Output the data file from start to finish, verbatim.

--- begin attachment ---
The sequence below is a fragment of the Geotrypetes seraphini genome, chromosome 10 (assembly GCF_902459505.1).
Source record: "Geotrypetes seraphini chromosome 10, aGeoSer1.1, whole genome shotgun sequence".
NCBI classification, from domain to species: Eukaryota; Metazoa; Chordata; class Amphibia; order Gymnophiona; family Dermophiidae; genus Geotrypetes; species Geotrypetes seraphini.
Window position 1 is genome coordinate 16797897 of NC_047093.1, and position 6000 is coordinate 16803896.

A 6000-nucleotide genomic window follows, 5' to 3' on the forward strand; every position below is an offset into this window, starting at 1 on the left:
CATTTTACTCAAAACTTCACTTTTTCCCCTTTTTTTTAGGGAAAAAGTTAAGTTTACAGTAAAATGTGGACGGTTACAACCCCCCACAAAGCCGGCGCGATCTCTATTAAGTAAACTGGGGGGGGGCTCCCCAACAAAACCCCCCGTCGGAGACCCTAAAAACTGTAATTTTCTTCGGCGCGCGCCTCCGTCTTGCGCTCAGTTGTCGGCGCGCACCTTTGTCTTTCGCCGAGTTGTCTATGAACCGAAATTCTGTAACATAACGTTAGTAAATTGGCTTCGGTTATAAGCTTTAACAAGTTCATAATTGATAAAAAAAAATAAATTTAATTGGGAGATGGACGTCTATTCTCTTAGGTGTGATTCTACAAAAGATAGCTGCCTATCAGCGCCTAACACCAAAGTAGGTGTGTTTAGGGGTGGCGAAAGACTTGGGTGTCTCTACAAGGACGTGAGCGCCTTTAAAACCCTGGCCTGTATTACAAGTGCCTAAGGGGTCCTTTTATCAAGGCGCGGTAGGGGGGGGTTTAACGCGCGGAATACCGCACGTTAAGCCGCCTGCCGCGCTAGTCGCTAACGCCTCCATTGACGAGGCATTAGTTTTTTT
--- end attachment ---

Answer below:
The sequence below is a fragment of the Geotrypetes seraphini genome, chromosome 10 (assembly GCF_902459505.1).
Source record: "Geotrypetes seraphini chromosome 10, aGeoSer1.1, whole genome shotgun sequence".
NCBI classification, from domain to species: Eukaryota; Metazoa; Chordata; class Amphibia; order Gymnophiona; family Dermophiidae; genus Geotrypetes; species Geotrypetes seraphini.
Window position 1 is genome coordinate 16797897 of NC_047093.1, and position 6000 is coordinate 16803896.

A 6000-nucleotide genomic window follows, 5' to 3' on the forward strand; every position below is an offset into this window, starting at 1 on the left:
CATTTTACTCAAAACTTCACTTTTTCCCCTTTTTTTTAGGGAAAAAGTTAAGTTTACAGTAAAATGTGGACGGTTACAACCCCCCACAAAGCCGGCGCGATCTCTATTAAGTAAACTGGGGGGGGGCTCCCCAACAAAACCCCCCGTCGGAGACCCTAAAAACTGTAATTTTCTTCGGCGCGCGCCTCCGTCTTGCGCTCAGTTGTCGGCGCGCACCTTTGTCTTTCGCCGAGTTGTCTATGAACCGAAATTCTGTAACATAACGTTAGTAAATTGGCTTCGGTTATAAGCTTTAACAAGTTCATAATTGATAAAAAAAAATAAATTTAATTGGGAGATGGACGTCTATTCTCTTAGGTGTGATTCTACAAAAGATAGCTGCCTATCAGCGCCTAACACCAAAGTAGGTGTGTTTAGGGGTGGCGAAAGACTTGGGTGTCTCTACAAGGACGTGAGCGCCTTTAAAACCCTGGCCTGTATTACAAGTGCCTAAGGGGTCCTTTTATCAAGGCGCGGTAGGGGGGGGTTTAACGCGCGGAATACCGCACGTTAAGCCGCCTGCCGCGCTAGTCGCTAACGCCTCCATTGACGAGGCATTAGTTTTTTT